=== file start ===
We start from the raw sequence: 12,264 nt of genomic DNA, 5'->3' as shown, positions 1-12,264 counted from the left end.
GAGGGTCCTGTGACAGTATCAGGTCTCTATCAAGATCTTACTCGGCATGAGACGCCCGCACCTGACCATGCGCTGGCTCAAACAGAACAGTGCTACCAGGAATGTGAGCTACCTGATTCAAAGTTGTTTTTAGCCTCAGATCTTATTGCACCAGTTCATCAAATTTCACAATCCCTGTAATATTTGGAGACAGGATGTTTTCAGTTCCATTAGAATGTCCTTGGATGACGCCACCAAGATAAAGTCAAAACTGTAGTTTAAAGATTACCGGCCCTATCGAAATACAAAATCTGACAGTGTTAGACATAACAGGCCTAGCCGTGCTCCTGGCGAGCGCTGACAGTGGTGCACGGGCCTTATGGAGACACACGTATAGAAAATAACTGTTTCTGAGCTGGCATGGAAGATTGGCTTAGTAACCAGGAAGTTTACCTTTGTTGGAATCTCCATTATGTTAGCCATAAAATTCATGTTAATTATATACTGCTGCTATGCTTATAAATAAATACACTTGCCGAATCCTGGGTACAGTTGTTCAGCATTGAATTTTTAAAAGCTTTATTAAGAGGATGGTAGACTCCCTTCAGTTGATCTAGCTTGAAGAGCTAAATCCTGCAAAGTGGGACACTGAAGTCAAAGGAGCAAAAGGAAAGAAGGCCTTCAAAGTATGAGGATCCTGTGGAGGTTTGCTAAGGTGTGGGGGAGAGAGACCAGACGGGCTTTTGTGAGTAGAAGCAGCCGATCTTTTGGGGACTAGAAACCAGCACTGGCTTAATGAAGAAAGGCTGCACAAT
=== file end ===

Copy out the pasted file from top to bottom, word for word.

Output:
We start from the raw sequence: 12,264 nt of genomic DNA, 5'->3' as shown, positions 1-12,264 counted from the left end.
GAGGGTCCTGTGACAGTATCAGGTCTCTATCAAGATCTTACTCGGCATGAGACGCCCGCACCTGACCATGCGCTGGCTCAAACAGAACAGTGCTACCAGGAATGTGAGCTACCTGATTCAAAGTTGTTTTTAGCCTCAGATCTTATTGCACCAGTTCATCAAATTTCACAATCCCTGTAATATTTGGAGACAGGATGTTTTCAGTTCCATTAGAATGTCCTTGGATGACGCCACCAAGATAAAGTCAAAACTGTAGTTTAAAGATTACCGGCCCTATCGAAATACAAAATCTGACAGTGTTAGACATAACAGGCCTAGCCGTGCTCCTGGCGAGCGCTGACAGTGGTGCACGGGCCTTATGGAGACACACGTATAGAAAATAACTGTTTCTGAGCTGGCATGGAAGATTGGCTTAGTAACCAGGAAGTTTACCTTTGTTGGAATCTCCATTATGTTAGCCATAAAATTCATGTTAATTATATACTGCTGCTATGCTTATAAATAAATACACTTGCCGAATCCTGGGTACAGTTGTTCAGCATTGAATTTTTAAAAGCTTTATTAAGAGGATGGTAGACTCCCTTCAGTTGATCTAGCTTGAAGAGCTAAATCCTGCAAAGTGGGACACTGAAGTCAAAGGAGCAAAAGGAAAGAAGGCCTTCAAAGTATGAGGATCCTGTGGAGGTTTGCTAAGGTGTGGGGGAGAGAGACCAGACGGGCTTTTGTGAGTAGAAGCAGCCGATCTTTTGGGGACTAGAAACCAGCACTGGCTTAATGAAGAAAGGCTGCACAAT